Friday, August 9, 2013

Update after almost 6 months of Silence

This year is about hunkering down and surviving (maybe I should change my name to Katrina?).
Since February, when I was hospitalized for a major MS exacerbation that included kidney failure, tanked sodium and potassium and the resulting brain and body firestorm, I have fought and continue to face major challenges.
Here is a summary and an update for those who have wondered, and emailed, and prayed for my recovery.

I'll start with what started it all, surgery last October to address neurogenic bladder and bowel. I now have had a second surgery to re-site the stoma on my abdomen for the urostomy bag. It still isn't working quite right and, unbelievably, a third surgery is a possibility. 

Physically, MS is taking an aggressive stance. In the past nine months, I've lost another chunk of function on my right side and can no longer transfer independently. Fatigue is a raging beast while nerve pain is its invisible twin lurking in the background. I have a nerve-pain syndrome in my arms that stretches from bicep to finger tip, I call it debutante pain since it mirrors the ubiquitous white gloves. The pain is burning and squeezing and constant. Any use of my hands or arms increases the pain. So the activities that bring me joy; reading books, writing, crafting, also bring severe pain. Quite the conundrum.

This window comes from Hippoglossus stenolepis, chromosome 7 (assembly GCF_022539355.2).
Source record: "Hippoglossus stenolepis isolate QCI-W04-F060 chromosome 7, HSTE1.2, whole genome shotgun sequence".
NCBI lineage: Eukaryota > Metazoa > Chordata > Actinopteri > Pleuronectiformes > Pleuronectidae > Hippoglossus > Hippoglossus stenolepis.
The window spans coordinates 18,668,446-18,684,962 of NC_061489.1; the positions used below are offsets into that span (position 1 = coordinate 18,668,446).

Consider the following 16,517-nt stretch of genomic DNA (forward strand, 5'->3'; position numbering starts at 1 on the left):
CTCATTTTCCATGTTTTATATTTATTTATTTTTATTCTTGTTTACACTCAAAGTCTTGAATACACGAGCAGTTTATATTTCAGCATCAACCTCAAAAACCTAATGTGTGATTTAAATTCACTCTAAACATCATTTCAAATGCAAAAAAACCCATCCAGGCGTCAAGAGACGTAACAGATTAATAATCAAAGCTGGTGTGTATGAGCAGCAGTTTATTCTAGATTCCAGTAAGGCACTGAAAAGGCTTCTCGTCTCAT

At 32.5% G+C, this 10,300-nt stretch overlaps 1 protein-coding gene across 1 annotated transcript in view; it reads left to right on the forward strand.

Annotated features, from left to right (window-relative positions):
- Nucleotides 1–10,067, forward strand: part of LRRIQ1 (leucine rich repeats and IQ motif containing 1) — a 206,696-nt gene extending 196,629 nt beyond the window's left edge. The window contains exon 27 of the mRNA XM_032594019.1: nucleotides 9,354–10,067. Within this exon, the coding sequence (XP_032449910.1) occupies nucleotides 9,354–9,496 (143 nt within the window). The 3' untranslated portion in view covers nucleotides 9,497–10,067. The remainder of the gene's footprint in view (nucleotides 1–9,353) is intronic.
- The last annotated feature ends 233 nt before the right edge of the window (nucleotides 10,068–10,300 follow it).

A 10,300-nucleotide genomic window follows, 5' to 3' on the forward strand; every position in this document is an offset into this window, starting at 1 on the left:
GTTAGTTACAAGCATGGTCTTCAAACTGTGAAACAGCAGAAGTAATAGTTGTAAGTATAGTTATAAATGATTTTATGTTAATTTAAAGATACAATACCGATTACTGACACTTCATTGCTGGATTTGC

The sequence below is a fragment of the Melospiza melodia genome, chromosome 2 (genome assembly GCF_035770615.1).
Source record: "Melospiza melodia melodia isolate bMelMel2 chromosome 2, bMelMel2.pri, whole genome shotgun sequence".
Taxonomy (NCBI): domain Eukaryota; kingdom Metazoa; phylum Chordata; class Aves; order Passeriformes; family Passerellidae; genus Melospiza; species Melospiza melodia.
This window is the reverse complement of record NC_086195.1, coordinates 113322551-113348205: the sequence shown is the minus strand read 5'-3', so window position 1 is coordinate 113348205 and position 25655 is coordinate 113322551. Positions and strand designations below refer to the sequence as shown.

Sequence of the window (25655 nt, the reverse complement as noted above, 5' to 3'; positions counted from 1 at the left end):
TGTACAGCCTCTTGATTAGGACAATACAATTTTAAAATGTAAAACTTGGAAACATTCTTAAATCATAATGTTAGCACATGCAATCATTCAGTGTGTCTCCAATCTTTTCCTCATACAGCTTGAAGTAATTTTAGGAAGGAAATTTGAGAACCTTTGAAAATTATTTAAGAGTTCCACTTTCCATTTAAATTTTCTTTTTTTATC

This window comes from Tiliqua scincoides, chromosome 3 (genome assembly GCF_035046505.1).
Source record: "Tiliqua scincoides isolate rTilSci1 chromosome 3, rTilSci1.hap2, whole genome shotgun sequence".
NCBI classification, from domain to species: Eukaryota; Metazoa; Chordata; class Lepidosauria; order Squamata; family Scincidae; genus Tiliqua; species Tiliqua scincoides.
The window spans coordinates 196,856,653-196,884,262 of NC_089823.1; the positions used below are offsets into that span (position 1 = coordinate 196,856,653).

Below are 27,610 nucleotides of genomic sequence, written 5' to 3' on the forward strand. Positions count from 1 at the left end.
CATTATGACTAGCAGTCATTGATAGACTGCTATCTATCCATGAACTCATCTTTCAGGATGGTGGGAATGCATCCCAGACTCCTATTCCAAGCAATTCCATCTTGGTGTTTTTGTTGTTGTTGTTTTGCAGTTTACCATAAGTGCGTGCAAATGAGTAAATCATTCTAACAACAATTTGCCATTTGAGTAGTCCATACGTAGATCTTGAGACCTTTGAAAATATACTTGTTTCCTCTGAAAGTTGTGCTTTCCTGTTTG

I have stabilized the weight loss. The diagnosis of neurogenic stomach was made through a  process of elimination and food is something I do like taking pills or brushing my teeth. But, an excellent medical dietitian taught us how to get in enough calories to stop the precipitous weight drop. Cross my fingers that I can keep this one thing under control. 

Another area that is taking a big hit is cognition. MS is a brutal task master in this area. I have had regular cognitive work ups for the past 13 years. This past December showed acceleration in several areas and marked increase in an area that was clear before. This was before the sodium-drained brain fry in February. And this and that drug for this and that affliction. I can't seem to read much beyond the simplest books. I lose the threads on the simplest things. If one more person laughs it off as 'middle-aged' I can't promise I will stop screaming.

My world is reduced is to my home, my hospital bed, a few dear friends, and family. Hopefully as I claw my way past this last surgery (please, please, be the last hospitalization for awhile), I can start to build and find a little more joy in the day to day. That is my goal for now. 

My fabulous son moved across the country and up the highway by about two hours. If nothing else will make me smile. Tonight at the train station, that should.

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